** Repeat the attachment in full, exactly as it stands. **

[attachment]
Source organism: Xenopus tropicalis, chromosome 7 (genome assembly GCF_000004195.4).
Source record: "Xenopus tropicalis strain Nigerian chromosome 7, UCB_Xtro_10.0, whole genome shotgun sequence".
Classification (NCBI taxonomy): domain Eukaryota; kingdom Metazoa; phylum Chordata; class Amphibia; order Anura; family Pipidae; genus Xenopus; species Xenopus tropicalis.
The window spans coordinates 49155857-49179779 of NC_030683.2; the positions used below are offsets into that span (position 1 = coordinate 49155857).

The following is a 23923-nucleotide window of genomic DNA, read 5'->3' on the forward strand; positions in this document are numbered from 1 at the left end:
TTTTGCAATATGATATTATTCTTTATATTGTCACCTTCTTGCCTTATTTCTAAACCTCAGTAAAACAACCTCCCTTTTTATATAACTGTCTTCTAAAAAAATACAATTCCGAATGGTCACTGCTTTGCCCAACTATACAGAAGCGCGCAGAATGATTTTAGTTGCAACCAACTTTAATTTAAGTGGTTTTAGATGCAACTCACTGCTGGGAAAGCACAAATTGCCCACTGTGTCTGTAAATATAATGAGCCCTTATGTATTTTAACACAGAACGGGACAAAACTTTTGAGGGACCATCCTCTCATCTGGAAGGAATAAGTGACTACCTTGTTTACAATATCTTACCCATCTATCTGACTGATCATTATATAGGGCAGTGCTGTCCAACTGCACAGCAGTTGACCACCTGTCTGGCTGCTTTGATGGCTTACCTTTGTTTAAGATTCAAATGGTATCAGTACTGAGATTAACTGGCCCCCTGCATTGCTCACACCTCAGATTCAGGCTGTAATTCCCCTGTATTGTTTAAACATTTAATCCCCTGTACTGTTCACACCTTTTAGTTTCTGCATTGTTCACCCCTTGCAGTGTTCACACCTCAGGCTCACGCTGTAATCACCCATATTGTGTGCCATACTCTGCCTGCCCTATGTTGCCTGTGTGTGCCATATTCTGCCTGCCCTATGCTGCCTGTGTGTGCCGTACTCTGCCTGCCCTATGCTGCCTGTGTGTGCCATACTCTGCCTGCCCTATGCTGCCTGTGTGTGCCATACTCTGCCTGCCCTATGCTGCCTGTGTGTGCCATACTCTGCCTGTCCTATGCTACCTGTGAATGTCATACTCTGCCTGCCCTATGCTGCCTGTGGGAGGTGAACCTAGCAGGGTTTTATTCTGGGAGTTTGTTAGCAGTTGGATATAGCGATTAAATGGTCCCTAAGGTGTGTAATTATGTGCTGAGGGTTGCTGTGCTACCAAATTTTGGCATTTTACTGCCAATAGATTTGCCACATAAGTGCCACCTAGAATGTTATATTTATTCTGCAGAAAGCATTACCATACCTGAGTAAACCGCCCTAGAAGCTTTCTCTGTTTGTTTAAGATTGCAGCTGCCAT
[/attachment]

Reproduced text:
Source organism: Xenopus tropicalis, chromosome 7 (genome assembly GCF_000004195.4).
Source record: "Xenopus tropicalis strain Nigerian chromosome 7, UCB_Xtro_10.0, whole genome shotgun sequence".
Classification (NCBI taxonomy): domain Eukaryota; kingdom Metazoa; phylum Chordata; class Amphibia; order Anura; family Pipidae; genus Xenopus; species Xenopus tropicalis.
The window spans coordinates 49155857-49179779 of NC_030683.2; the positions used below are offsets into that span (position 1 = coordinate 49155857).

The following is a 23923-nucleotide window of genomic DNA, read 5'->3' on the forward strand; positions in this document are numbered from 1 at the left end:
TTTTGCAATATGATATTATTCTTTATATTGTCACCTTCTTGCCTTATTTCTAAACCTCAGTAAAACAACCTCCCTTTTTATATAACTGTCTTCTAAAAAAATACAATTCCGAATGGTCACTGCTTTGCCCAACTATACAGAAGCGCGCAGAATGATTTTAGTTGCAACCAACTTTAATTTAAGTGGTTTTAGATGCAACTCACTGCTGGGAAAGCACAAATTGCCCACTGTGTCTGTAAATATAATGAGCCCTTATGTATTTTAACACAGAACGGGACAAAACTTTTGAGGGACCATCCTCTCATCTGGAAGGAATAAGTGACTACCTTGTTTACAATATCTTACCCATCTATCTGACTGATCATTATATAGGGCAGTGCTGTCCAACTGCACAGCAGTTGACCACCTGTCTGGCTGCTTTGATGGCTTACCTTTGTTTAAGATTCAAATGGTATCAGTACTGAGATTAACTGGCCCCCTGCATTGCTCACACCTCAGATTCAGGCTGTAATTCCCCTGTATTGTTTAAACATTTAATCCCCTGTACTGTTCACACCTTTTAGTTTCTGCATTGTTCACCCCTTGCAGTGTTCACACCTCAGGCTCACGCTGTAATCACCCATATTGTGTGCCATACTCTGCCTGCCCTATGTTGCCTGTGTGTGCCATATTCTGCCTGCCCTATGCTGCCTGTGTGTGCCGTACTCTGCCTGCCCTATGCTGCCTGTGTGTGCCATACTCTGCCTGCCCTATGCTGCCTGTGTGTGCCATACTCTGCCTGCCCTATGCTGCCTGTGTGTGCCATACTCTGCCTGTCCTATGCTACCTGTGAATGTCATACTCTGCCTGCCCTATGCTGCCTGTGGGAGGTGAACCTAGCAGGGTTTTATTCTGGGAGTTTGTTAGCAGTTGGATATAGCGATTAAATGGTCCCTAAGGTGTGTAATTATGTGCTGAGGGTTGCTGTGCTACCAAATTTTGGCATTTTACTGCCAATAGATTTGCCACATAAGTGCCACCTAGAATGTTATATTTATTCTGCAGAAAGCATTACCATACCTGAGTAAACCGCCCTAGAAGCTTTCTCTGTTTGTTTAAGATTGCAGCTGCCAT